I really loved Morocco and particularly Fez. It is a very exotic city that is one of the world’s last pockets of medieval civilization. It has beautiful mosques, madrassas and palaces and its trades and crafts have been the same for centuries. There is the New Town and Old Fez which consists of Fez el Bali and Fez el Jdid. I focused on the Old Town as I really had no interest in the New.
Here is what I enjoyed:
The Medina, which is an UNESCO World Heritage Site, is amazing. It is really a medieval town, with the hustle and bustle of small shops, mosques, donkeys delivering goods, great antique stores and traditional trades and crafts. I would hire a guide as you might never find your way out of the narrow, winding streets. Dar Tijani is a great place for lunch. It is in the middle of the Medina. The Moroccan salads were great.
Bab Boujeloud: The main gate or entrance to the Medina with beautiful tiles and decorations.
Kairaouine Mosque: This was founded in 859 and was one of the largest mosques in North Africa or the Maghreb. It is also one of the largest religious teaching centers dating from the 10th century. It is beautifully decorated.
Attarine Medersa: This is the most beautiful medersa in Fez with its tile and stucco work throughout.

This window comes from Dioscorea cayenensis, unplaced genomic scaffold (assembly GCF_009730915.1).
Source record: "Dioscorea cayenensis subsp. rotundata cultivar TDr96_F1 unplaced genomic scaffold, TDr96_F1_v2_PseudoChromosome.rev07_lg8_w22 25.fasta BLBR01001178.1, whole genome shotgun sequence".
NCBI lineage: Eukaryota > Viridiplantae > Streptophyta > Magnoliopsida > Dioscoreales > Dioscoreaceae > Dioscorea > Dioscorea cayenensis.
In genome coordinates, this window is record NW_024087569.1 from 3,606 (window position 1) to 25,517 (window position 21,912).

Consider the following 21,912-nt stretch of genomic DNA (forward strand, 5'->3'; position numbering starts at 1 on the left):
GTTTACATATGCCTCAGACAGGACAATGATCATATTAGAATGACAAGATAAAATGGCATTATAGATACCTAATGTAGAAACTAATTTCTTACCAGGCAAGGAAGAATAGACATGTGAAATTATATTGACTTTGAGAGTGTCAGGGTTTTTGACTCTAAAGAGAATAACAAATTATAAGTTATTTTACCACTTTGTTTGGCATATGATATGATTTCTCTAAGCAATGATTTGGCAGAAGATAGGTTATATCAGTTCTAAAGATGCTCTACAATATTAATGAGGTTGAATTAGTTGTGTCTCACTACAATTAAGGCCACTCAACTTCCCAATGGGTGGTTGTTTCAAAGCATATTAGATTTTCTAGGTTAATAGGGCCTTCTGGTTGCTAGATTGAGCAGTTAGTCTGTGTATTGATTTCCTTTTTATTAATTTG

Nejjarine Fountain: Located in the Place Nejjarine, or carpenters souk, this fountain is the focal point of the square with beautiful tile mosaics.
Place Seffarine: Devoted to the metal workers, this is one of the prettiest in the Medina.
Chouaras Tanneries: Not having changed since medieval times, I thought the tannery quarter was one of the most interesting areas of the Medina. I particularly liked the views from above of the huge stone vats with red, yellow and brown dyes.
Check out the many antique stores. I found great antique painted boxes, silver Koran boxes and other great decorative accessories. You can also find beautiful ceramics. Fez pottery is tin-glazed earthenware decorated with predominantly cobalt-blue designs. Also look for Berber tribal or kilim rugs. They are really amazing. I bought three wonderful pieces.
For dining, the restaurants at the Hotel Palais Jamai were excellent. My favorite was the Restaurant Al Fassia serving traditional Moroccan dishes in a stunning room. Dinner by the pool at Palais Sheherazade is also a must.
For other dining in the Medina, Epicurious.com recommends the Palais Amani Riad. Food & Wine names The Ruined Garden on its list of World’s Best Restaurants in 2019. It is located in a lovely setting and garden. They also have a bread making school.
The book 1000 Places to See Before You Die recommends the annual Festival of World Sacred Music. It takes place in June.
I have two wonderful Moroccan guides. They are Jalil Braoul at email@example.com and Saida Ezzahoui at firstname.lastname@example.org. They are both based in Fez.